• Benefits to everyone: Creating more all-user restrooms makes life easier for people with disabilities who require the help of an attendant and helps parents with children of a different gender.

Why should transgender people receive special privileges?

Being able to safely use a public restroom isn’t a privilege – it is a right. Furthermore, all-user restrooms aren’t only for transgender people. There are many people who don’t identify as transgender but do not appear stereotypically male or female and may experience harassment in gender-specific facilities. Non-gender-segregated restrooms would also be helpful to fathers caring for their daughters or mothers caring for their sons. In addition, disabled people who have a caretaker of a different gender to assist them in restrooms benefit from non-gender-segregated facilities.

Is this sexist because women are losing access to a restroom?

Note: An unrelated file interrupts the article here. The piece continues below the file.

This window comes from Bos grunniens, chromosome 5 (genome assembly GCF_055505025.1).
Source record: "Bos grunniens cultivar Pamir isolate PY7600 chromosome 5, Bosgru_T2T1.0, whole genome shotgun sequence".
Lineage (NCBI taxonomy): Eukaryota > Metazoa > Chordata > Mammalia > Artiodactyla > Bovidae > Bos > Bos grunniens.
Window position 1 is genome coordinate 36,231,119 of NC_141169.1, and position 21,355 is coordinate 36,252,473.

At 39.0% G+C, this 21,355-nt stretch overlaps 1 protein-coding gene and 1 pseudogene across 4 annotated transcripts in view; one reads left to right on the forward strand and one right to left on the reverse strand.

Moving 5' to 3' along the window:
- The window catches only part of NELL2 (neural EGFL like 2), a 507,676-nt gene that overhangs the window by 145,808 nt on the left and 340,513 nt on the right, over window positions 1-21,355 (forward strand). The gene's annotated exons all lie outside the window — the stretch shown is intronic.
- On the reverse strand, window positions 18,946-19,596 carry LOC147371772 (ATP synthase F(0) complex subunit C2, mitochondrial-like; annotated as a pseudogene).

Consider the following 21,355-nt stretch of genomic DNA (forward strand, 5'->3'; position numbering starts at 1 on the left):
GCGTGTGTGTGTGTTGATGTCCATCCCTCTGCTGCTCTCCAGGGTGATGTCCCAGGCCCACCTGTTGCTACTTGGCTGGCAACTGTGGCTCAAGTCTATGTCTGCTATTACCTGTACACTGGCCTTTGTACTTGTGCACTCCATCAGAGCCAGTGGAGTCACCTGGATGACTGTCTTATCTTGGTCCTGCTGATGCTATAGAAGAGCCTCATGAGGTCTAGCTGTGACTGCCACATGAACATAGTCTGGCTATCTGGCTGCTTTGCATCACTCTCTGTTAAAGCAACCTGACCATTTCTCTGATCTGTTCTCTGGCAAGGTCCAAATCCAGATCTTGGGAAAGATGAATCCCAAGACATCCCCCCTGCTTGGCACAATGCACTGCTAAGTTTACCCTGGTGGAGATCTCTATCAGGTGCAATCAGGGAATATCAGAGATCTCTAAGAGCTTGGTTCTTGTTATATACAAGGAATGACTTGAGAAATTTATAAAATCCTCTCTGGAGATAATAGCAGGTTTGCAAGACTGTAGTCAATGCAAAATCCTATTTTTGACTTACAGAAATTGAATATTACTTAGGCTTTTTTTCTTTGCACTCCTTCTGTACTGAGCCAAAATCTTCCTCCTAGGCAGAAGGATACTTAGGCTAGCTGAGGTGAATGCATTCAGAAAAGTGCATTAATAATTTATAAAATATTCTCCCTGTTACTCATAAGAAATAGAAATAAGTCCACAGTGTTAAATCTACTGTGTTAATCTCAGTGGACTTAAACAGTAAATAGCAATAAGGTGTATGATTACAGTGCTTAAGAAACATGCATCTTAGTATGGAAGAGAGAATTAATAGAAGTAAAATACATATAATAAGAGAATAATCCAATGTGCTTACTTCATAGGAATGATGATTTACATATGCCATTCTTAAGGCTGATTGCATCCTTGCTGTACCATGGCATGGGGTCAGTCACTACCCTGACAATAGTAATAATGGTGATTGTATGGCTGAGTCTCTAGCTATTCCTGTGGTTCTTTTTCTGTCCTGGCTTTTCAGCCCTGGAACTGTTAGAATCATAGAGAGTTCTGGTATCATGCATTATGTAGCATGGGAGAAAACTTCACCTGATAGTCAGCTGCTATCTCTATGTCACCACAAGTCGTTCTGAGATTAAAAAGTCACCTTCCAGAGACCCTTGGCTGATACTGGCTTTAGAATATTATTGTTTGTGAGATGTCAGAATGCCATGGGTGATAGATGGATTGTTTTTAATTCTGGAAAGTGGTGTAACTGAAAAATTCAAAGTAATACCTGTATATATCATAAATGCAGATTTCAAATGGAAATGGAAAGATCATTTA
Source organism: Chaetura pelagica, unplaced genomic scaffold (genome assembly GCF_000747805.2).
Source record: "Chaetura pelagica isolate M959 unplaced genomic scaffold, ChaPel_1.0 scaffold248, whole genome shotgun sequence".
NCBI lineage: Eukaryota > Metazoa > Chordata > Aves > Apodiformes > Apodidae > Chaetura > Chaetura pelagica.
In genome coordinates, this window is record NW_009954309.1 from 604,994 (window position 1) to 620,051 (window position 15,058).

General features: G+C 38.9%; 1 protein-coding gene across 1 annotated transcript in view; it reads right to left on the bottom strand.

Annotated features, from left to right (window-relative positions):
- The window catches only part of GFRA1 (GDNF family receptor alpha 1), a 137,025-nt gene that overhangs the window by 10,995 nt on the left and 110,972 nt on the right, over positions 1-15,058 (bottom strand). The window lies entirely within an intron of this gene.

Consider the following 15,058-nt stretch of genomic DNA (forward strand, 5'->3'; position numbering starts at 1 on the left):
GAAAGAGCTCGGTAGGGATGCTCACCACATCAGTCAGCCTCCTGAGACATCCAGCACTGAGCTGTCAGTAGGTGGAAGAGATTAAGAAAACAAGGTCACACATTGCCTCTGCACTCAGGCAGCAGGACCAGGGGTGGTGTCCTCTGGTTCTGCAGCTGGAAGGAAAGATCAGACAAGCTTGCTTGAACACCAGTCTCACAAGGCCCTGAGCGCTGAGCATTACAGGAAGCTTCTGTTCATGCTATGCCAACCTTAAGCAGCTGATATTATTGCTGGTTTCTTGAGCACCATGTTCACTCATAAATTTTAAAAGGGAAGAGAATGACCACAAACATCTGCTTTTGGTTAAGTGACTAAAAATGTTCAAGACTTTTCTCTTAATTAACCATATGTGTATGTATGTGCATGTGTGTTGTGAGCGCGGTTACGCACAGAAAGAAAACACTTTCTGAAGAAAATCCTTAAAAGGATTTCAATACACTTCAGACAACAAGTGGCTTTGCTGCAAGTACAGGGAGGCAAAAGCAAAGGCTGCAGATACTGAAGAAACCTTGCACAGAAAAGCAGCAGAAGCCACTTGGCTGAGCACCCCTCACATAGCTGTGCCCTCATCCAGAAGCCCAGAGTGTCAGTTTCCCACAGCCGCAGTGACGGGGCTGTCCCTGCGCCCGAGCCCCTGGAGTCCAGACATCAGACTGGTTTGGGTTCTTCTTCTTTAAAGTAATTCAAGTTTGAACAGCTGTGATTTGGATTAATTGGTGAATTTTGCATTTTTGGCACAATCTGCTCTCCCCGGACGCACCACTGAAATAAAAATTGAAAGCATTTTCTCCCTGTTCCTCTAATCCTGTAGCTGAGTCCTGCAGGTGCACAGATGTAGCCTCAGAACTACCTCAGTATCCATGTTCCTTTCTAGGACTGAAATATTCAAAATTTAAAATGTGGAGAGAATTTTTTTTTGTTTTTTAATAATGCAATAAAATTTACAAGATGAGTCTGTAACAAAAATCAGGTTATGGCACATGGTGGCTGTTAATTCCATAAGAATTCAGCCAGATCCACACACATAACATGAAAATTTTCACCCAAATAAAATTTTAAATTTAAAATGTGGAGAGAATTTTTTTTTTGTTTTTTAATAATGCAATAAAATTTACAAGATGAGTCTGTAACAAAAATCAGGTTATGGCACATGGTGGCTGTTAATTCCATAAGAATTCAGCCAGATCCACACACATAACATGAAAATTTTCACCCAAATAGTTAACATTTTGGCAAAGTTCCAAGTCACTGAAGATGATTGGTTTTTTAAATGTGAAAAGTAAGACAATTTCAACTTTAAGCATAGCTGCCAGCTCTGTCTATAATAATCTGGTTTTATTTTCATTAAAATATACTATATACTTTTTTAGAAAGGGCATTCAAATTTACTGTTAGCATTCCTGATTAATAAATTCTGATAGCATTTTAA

No, creating an all-user restroom actually addresses the power dynamic of cissexism, which privileges cisgender people over transgender people. Only a few restrooms across the district will be converted and women’s restrooms will still be easily available for those who wish to use them. The PCC Women’s Resource Centers have historically supported this work and continue to do so.

What If I need or prefer a gendered restroom?

No one is required to use the all-user restroom and locations have been chosen that are close to other, gendered restrooms. There will be clear signage outside the all-user restrooms to assist people in finding the nearest gendered restroom.

Doesn’t this make women more vulnerable to assault and harassment?